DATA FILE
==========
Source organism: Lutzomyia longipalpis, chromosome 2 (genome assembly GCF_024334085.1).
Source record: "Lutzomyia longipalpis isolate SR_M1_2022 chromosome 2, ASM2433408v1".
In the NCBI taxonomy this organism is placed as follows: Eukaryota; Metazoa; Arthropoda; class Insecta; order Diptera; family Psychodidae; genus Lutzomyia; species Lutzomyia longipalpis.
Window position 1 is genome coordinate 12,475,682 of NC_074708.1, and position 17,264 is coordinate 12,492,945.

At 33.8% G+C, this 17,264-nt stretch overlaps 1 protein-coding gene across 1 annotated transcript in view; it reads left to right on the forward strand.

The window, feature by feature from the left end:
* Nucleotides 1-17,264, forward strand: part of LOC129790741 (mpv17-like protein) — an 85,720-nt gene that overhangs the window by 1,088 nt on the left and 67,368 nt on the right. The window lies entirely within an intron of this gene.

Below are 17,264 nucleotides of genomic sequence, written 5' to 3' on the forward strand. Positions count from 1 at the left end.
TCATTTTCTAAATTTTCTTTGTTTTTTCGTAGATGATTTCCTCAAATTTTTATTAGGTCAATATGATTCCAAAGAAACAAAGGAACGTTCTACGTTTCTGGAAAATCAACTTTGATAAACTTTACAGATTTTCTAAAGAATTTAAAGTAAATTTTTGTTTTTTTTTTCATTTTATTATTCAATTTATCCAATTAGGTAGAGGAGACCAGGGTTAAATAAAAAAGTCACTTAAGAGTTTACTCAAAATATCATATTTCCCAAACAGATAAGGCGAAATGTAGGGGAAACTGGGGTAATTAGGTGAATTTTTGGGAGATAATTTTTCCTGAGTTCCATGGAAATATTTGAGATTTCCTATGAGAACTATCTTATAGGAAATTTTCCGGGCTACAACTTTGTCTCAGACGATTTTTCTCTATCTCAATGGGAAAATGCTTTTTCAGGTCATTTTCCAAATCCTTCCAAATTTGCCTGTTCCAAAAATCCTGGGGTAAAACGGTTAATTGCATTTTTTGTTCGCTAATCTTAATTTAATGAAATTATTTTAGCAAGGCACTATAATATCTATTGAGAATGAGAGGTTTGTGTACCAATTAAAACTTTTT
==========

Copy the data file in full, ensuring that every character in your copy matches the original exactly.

Source organism: Lutzomyia longipalpis, chromosome 2 (genome assembly GCF_024334085.1).
Source record: "Lutzomyia longipalpis isolate SR_M1_2022 chromosome 2, ASM2433408v1".
In the NCBI taxonomy this organism is placed as follows: Eukaryota; Metazoa; Arthropoda; class Insecta; order Diptera; family Psychodidae; genus Lutzomyia; species Lutzomyia longipalpis.
Window position 1 is genome coordinate 12,475,682 of NC_074708.1, and position 17,264 is coordinate 12,492,945.

At 33.8% G+C, this 17,264-nt stretch overlaps 1 protein-coding gene across 1 annotated transcript in view; it reads left to right on the forward strand.

The window, feature by feature from the left end:
* Nucleotides 1-17,264, forward strand: part of LOC129790741 (mpv17-like protein) — an 85,720-nt gene that overhangs the window by 1,088 nt on the left and 67,368 nt on the right. The window lies entirely within an intron of this gene.

Below are 17,264 nucleotides of genomic sequence, written 5' to 3' on the forward strand. Positions count from 1 at the left end.
TCATTTTCTAAATTTTCTTTGTTTTTTCGTAGATGATTTCCTCAAATTTTTATTAGGTCAATATGATTCCAAAGAAACAAAGGAACGTTCTACGTTTCTGGAAAATCAACTTTGATAAACTTTACAGATTTTCTAAAGAATTTAAAGTAAATTTTTGTTTTTTTTTTCATTTTATTATTCAATTTATCCAATTAGGTAGAGGAGACCAGGGTTAAATAAAAAAGTCACTTAAGAGTTTACTCAAAATATCATATTTCCCAAACAGATAAGGCGAAATGTAGGGGAAACTGGGGTAATTAGGTGAATTTTTGGGAGATAATTTTTCCTGAGTTCCATGGAAATATTTGAGATTTCCTATGAGAACTATCTTATAGGAAATTTTCCGGGCTACAACTTTGTCTCAGACGATTTTTCTCTATCTCAATGGGAAAATGCTTTTTCAGGTCATTTTCCAAATCCTTCCAAATTTGCCTGTTCCAAAAATCCTGGGGTAAAACGGTTAATTGCATTTTTTGTTCGCTAATCTTAATTTAATGAAATTATTTTAGCAAGGCACTATAATATCTATTGAGAATGAGAGGTTTGTGTACCAATTAAAACTTTTT